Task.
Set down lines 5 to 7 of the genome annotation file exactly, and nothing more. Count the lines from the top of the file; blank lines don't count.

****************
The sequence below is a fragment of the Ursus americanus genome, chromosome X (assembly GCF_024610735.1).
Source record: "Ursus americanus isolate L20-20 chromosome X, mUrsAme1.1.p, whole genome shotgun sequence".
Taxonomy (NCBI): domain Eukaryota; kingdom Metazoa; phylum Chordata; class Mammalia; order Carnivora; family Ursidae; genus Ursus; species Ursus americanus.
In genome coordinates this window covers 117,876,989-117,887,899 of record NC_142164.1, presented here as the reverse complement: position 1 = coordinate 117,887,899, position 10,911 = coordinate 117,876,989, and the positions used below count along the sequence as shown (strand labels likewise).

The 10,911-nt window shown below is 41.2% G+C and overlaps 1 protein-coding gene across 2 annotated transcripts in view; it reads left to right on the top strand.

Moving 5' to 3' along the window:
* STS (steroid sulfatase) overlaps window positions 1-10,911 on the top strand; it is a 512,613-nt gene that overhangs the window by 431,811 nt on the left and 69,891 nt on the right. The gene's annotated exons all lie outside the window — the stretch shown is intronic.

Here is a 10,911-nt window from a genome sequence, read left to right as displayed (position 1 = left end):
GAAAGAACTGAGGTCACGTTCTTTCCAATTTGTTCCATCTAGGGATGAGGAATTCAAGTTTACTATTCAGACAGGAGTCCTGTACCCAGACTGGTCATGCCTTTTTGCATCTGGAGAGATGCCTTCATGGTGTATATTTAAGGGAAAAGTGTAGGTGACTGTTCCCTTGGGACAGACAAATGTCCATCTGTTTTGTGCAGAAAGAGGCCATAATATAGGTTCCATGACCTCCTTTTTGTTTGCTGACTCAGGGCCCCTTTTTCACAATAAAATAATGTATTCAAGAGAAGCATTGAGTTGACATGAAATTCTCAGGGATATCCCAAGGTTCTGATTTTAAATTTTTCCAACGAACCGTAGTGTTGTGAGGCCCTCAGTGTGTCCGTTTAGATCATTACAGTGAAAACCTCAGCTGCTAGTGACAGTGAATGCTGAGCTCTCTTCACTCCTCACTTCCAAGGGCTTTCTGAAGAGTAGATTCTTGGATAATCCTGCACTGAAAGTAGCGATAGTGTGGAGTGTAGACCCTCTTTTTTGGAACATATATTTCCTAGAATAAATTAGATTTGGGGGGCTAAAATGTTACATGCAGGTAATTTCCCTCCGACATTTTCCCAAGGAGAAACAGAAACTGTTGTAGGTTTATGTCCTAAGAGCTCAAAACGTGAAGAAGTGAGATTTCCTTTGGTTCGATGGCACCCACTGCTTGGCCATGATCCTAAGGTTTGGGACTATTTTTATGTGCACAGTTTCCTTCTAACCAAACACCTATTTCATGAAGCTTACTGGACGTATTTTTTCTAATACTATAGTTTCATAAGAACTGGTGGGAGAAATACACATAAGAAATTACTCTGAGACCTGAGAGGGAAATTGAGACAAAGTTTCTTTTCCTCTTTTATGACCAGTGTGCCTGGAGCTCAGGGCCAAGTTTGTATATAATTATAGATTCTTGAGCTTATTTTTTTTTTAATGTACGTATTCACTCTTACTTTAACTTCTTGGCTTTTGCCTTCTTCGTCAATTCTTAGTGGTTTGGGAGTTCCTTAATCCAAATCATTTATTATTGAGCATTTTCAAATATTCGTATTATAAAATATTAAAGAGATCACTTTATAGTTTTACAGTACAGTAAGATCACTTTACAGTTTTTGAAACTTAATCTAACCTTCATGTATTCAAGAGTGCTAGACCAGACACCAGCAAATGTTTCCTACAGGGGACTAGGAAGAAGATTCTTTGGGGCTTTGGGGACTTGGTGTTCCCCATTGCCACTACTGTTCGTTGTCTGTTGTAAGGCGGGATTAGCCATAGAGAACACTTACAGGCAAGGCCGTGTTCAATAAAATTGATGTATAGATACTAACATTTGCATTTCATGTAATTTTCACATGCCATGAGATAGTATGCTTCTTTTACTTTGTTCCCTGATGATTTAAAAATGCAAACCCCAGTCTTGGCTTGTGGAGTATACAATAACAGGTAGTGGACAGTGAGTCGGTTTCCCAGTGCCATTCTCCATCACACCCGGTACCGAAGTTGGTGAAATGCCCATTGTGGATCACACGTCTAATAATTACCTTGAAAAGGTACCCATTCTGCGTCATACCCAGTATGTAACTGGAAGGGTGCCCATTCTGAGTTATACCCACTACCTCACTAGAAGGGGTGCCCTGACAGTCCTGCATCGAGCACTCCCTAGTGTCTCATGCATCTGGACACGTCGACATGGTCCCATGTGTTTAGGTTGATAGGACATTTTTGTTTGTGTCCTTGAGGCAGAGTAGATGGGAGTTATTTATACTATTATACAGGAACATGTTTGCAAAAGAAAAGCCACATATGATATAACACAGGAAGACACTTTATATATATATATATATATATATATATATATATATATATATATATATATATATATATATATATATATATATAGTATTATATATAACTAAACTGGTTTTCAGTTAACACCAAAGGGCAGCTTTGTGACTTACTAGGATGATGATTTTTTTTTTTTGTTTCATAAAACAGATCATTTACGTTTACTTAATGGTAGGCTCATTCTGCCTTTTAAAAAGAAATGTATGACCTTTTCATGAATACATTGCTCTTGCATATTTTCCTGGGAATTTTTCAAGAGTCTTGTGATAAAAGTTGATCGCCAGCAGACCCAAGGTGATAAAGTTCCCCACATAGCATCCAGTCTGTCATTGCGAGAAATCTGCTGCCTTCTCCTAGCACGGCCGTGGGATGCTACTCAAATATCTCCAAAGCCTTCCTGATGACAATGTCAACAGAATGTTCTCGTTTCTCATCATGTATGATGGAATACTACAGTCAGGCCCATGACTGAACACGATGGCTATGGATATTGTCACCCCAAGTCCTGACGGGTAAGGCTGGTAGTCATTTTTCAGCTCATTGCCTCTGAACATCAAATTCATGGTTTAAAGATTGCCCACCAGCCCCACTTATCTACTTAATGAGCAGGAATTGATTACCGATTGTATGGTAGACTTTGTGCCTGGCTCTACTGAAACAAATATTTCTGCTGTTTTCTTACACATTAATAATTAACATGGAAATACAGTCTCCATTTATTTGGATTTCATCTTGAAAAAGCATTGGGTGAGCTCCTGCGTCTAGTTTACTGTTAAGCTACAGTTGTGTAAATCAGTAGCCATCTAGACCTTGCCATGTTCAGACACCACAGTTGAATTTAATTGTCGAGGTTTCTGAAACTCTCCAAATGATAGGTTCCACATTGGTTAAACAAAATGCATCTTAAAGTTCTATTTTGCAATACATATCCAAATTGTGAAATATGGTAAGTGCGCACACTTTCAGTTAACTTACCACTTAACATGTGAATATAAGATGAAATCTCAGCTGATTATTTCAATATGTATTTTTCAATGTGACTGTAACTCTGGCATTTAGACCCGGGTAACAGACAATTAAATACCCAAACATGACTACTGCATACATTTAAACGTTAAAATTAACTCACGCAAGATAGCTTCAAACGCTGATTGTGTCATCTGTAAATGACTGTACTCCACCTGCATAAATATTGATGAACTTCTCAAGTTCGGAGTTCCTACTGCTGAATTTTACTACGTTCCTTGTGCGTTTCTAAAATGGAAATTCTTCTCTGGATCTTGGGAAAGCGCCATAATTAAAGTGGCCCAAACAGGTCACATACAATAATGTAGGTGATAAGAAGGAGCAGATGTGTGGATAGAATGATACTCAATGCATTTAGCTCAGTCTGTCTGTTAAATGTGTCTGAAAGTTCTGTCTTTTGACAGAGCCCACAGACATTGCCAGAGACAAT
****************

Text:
The 10,911-nt window shown below is 41.2% G+C and overlaps 1 protein-coding gene across 2 annotated transcripts in view; it reads left to right on the top strand.

Moving 5' to 3' along the window:
* STS (steroid sulfatase) overlaps window positions 1-10,911 on the top strand; it is a 512,613-nt gene that overhangs the window by 431,811 nt on the left and 69,891 nt on the right. The gene's annotated exons all lie outside the window — the stretch shown is intronic.